Over the course of the year, Mary and I have seen new neighbors move in on both sides of us and behind us.

It’s the way of things, isn’t it? As time passes, people come into neighborhoods and others move on. New pieces fit into the tapestry of a city block, and the same can be said of our lives as a whole. Familiar faces leave us, and we welcome new friends.

Change, whether we like it or not, is a constant feature of our human journey.

We’ve had to contend with a good amount of change this year due to the virus. Dealing with the restrictions hasn’t always been pleasant, but we have had no choice but to take on the challenge and do the best we can.

We have now ground through seven months. Here we are well into October, greeting cooler weather, pumpkins, and very soon, Halloween.

The world is still spinning, despite it all. Life continues on, thanks be to God.

If we step back and look, these seven months, in an important sense, really haven’t been all that different. Some circumstances, of course, are new to us. We’ve had to amend some habits, and do without some things.

But at the beginning of each morning from March to now, our purpose as followers of Christ has not changed. Our mission as believers is the same as it always has been, to open ourselves to whatever task God has in store for us that day, and ask His help to perform our work to the best of our ability.

There is no virus, no politician, no government mandate, no worldly concern of any kind powerful enough to hinder that truth—unless we allow it to divert our attention from Jesus Christ.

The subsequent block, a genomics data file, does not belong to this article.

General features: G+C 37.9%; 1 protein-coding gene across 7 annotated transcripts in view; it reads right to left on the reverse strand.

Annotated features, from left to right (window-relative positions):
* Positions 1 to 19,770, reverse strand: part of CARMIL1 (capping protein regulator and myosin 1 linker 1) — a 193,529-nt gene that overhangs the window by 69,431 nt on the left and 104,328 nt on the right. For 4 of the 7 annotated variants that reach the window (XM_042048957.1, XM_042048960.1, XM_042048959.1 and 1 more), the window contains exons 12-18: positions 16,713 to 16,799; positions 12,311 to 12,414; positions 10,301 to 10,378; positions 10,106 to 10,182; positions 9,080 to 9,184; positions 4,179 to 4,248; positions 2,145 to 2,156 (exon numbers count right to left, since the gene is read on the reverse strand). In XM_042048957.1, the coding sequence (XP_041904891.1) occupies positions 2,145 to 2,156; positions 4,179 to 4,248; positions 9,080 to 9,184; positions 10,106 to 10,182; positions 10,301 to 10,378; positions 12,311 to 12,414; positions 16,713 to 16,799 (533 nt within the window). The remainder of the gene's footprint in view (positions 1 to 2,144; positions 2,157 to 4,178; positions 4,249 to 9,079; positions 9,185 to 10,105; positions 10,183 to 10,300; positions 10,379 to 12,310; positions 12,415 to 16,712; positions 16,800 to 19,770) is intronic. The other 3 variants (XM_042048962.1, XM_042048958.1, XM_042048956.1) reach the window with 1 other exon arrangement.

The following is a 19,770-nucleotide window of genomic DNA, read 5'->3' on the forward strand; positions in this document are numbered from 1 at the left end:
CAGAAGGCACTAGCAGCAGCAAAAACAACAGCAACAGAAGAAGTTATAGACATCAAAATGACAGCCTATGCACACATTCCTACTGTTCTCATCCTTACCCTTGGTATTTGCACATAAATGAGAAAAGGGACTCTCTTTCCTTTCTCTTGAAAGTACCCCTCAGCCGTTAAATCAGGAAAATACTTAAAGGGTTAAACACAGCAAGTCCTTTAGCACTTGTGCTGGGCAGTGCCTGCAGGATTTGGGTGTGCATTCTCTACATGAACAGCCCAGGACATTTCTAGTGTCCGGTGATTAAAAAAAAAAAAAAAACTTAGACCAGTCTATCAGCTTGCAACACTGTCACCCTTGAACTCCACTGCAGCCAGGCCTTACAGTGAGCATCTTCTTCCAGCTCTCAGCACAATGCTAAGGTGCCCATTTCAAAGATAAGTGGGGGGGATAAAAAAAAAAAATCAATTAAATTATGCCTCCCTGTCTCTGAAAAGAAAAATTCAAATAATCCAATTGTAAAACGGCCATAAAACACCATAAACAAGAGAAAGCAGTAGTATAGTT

We are in this world, but we are not of this world. We are a pilgrim people, called to love those around us as we make our way toward the paradise waiting at the end of our human journey.

Much can be learned if we put ourselves in Simon Peter’s shoes, out on the sea in a stormy night. Peter got out of the boat and began walking on water toward Jesus. He was doing fine as long as he kept his attention fixed upon his savior. Peter failed the test of faith and sank when he began fearing the storms raging around him.

If we keep our focus squarely on the straight and narrow, we have no reason to be alarmed about whatever change life throws at us. Though we walk through the valley of the shadow of death, we fear no evil.

And we keep walking.

Michael Clapp is deacon at St. Joseph Catholic Church in Mayfield.

Michael Clapp is deacon at St. Joseph Catholic Church in Mayfield.